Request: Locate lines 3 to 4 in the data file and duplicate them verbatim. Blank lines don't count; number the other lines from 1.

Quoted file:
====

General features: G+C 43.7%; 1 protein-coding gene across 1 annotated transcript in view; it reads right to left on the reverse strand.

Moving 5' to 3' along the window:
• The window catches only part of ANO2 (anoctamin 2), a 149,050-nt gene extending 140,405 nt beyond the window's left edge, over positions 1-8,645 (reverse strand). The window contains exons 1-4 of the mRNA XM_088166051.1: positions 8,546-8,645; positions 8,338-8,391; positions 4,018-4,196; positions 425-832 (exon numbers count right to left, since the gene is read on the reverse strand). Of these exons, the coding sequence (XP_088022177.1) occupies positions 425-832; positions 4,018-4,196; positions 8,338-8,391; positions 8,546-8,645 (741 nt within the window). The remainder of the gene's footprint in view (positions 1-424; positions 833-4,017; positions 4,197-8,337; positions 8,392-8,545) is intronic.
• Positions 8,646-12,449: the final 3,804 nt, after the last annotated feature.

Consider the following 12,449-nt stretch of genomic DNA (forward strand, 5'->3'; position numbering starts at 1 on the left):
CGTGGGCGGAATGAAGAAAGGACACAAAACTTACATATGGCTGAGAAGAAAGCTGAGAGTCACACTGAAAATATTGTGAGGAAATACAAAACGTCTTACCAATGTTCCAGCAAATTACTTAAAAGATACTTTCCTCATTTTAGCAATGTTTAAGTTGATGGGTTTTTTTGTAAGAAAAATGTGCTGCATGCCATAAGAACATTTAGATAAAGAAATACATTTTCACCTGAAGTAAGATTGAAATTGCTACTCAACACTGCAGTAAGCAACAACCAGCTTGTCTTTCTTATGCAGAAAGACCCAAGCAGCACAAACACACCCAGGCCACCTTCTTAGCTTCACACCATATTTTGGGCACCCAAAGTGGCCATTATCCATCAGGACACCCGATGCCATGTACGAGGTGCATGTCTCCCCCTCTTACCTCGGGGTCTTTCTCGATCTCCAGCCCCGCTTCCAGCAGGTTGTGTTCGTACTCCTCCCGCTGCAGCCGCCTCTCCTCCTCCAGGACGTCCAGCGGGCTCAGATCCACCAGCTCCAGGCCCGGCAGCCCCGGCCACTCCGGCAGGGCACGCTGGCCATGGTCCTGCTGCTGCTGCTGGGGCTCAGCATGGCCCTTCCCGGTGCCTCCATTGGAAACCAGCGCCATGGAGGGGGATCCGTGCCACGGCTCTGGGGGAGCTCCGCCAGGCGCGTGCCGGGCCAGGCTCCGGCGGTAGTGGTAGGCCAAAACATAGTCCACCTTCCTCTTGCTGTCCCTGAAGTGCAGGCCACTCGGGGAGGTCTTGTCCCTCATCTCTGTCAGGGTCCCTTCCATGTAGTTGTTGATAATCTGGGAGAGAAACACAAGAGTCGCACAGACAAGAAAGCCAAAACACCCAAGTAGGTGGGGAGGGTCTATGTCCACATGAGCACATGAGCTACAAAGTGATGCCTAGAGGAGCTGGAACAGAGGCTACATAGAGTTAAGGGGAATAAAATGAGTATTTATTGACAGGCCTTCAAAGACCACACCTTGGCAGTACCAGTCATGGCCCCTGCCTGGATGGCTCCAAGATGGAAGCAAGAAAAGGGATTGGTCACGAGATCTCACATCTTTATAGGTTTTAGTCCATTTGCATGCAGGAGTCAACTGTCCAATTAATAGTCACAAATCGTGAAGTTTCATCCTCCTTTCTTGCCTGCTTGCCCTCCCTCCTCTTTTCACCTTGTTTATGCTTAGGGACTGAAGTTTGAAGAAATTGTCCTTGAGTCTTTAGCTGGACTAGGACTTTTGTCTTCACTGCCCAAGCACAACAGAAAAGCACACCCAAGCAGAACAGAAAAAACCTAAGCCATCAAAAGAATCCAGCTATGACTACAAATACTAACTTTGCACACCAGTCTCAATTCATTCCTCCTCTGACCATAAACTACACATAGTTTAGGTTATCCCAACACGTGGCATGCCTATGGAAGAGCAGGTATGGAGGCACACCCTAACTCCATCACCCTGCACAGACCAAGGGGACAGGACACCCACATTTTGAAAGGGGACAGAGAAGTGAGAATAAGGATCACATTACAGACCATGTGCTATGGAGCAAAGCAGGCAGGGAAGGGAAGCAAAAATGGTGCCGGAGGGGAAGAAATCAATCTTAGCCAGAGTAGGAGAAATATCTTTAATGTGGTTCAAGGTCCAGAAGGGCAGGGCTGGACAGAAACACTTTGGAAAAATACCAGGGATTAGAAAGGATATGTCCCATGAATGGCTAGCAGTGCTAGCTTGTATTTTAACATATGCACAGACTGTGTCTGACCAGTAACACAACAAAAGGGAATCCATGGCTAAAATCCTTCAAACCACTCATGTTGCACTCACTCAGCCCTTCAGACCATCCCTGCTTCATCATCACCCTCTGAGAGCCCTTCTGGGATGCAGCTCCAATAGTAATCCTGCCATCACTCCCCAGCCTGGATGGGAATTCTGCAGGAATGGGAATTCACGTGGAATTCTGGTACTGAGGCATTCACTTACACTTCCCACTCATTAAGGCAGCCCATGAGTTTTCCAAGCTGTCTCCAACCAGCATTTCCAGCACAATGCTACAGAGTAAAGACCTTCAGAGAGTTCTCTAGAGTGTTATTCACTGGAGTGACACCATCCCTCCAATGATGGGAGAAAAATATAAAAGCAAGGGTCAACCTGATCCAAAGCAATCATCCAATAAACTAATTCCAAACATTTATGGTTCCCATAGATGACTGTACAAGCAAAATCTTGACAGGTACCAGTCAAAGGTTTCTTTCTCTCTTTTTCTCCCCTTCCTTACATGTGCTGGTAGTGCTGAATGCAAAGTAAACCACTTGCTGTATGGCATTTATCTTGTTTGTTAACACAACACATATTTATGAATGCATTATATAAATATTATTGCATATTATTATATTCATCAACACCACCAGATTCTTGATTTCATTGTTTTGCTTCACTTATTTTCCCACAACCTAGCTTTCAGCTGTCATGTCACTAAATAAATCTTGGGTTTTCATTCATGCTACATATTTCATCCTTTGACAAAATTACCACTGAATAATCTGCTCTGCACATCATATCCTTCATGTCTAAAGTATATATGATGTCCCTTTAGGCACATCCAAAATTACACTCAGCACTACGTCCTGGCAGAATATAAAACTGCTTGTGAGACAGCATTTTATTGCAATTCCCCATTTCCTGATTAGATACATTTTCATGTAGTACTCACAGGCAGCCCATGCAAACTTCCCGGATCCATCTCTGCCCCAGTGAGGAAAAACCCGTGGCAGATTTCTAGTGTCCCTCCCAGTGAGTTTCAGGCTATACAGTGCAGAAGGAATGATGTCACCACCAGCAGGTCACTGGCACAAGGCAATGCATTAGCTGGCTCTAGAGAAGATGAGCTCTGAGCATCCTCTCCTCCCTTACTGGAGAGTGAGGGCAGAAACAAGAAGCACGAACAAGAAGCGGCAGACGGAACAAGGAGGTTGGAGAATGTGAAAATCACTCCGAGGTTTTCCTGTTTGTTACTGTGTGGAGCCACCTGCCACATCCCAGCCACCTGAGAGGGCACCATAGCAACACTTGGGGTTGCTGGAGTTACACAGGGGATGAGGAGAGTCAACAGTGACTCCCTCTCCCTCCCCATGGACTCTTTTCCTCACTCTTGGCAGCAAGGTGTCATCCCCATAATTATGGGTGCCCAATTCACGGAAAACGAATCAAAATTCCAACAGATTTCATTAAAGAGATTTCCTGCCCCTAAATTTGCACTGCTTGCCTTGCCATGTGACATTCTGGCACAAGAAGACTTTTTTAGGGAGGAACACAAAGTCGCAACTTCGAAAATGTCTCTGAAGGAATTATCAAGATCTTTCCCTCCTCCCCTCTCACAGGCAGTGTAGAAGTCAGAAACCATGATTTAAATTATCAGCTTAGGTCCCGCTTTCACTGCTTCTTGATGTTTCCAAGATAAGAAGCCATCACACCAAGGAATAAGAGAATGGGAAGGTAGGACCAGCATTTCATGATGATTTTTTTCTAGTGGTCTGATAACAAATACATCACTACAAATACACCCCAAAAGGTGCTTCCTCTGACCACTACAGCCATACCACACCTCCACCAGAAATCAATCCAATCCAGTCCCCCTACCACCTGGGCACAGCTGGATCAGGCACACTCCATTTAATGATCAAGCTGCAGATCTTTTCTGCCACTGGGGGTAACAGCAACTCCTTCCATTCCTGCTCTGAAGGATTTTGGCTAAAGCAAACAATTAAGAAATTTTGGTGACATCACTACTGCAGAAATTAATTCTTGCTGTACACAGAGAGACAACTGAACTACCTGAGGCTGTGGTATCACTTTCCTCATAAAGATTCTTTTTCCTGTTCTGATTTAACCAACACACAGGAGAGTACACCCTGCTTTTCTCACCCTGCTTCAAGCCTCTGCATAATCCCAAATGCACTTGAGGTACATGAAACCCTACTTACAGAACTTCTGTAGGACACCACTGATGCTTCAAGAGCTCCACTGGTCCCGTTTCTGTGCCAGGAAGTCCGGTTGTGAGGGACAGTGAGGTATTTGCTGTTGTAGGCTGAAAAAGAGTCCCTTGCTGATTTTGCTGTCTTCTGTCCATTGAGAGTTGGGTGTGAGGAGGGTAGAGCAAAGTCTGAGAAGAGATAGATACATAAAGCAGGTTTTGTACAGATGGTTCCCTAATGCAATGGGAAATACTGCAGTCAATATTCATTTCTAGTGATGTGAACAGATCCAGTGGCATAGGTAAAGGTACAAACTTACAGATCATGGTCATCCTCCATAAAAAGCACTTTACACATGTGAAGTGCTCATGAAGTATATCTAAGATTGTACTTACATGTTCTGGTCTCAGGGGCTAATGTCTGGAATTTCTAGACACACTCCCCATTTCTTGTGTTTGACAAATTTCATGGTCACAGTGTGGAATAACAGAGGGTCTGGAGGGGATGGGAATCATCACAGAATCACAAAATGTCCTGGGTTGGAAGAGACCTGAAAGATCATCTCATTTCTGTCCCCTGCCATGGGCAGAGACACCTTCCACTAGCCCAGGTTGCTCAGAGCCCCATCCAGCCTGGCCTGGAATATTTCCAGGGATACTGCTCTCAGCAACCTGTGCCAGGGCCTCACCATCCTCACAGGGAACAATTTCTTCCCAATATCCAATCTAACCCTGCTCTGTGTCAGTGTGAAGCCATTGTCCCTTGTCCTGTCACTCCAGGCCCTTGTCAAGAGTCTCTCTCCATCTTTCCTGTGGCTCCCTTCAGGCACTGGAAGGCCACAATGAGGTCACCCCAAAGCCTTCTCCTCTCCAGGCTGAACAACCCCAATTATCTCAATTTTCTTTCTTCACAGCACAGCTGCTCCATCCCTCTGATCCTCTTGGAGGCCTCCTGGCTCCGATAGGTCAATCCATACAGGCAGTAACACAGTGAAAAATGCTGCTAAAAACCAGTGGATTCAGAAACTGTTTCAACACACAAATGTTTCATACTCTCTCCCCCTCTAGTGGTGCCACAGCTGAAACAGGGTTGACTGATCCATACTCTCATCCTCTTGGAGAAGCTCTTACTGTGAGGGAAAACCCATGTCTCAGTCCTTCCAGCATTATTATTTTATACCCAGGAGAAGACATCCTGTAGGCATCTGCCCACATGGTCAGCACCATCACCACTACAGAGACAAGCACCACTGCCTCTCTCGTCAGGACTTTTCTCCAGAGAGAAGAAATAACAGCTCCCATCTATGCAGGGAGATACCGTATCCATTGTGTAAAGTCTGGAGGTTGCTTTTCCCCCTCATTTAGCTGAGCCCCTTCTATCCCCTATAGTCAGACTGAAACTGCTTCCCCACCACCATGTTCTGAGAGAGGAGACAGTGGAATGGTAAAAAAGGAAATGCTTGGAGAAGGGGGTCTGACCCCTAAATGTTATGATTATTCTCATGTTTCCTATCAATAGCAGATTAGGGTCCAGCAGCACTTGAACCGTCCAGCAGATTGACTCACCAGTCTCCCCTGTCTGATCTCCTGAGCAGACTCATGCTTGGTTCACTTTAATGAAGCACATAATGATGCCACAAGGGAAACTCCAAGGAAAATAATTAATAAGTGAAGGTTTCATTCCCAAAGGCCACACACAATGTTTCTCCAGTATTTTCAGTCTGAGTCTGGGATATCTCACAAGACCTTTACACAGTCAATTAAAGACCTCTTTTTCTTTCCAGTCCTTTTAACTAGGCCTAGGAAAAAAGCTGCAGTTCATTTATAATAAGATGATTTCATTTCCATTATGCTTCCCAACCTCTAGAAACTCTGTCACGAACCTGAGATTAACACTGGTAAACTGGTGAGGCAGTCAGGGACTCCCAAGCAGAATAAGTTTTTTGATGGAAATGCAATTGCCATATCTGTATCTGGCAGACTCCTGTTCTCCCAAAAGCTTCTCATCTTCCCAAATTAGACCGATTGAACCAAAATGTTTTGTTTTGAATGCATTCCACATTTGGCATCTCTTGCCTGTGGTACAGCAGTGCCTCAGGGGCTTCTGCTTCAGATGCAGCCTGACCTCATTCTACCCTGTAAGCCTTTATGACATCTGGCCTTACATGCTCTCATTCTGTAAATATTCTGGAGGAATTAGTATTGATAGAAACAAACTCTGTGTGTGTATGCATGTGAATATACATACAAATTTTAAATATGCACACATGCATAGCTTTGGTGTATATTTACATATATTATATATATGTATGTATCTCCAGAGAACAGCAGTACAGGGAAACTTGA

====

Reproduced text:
• The window catches only part of ANO2 (anoctamin 2), a 149,050-nt gene extending 140,405 nt beyond the window's left edge, over positions 1-8,645 (reverse strand). The window contains exons 1-4 of the mRNA XM_088166051.1: positions 8,546-8,645; positions 8,338-8,391; positions 4,018-4,196; positions 425-832 (exon numbers count right to left, since the gene is read on the reverse strand). Of these exons, the coding sequence (XP_088022177.1) occupies positions 425-832; positions 4,018-4,196; positions 8,338-8,391; positions 8,546-8,645 (741 nt within the window). The remainder of the gene's footprint in view (positions 1-424; positions 833-4,017; positions 4,197-8,337; positions 8,392-8,545) is intronic.
• Positions 8,646-12,449: the final 3,804 nt, after the last annotated feature.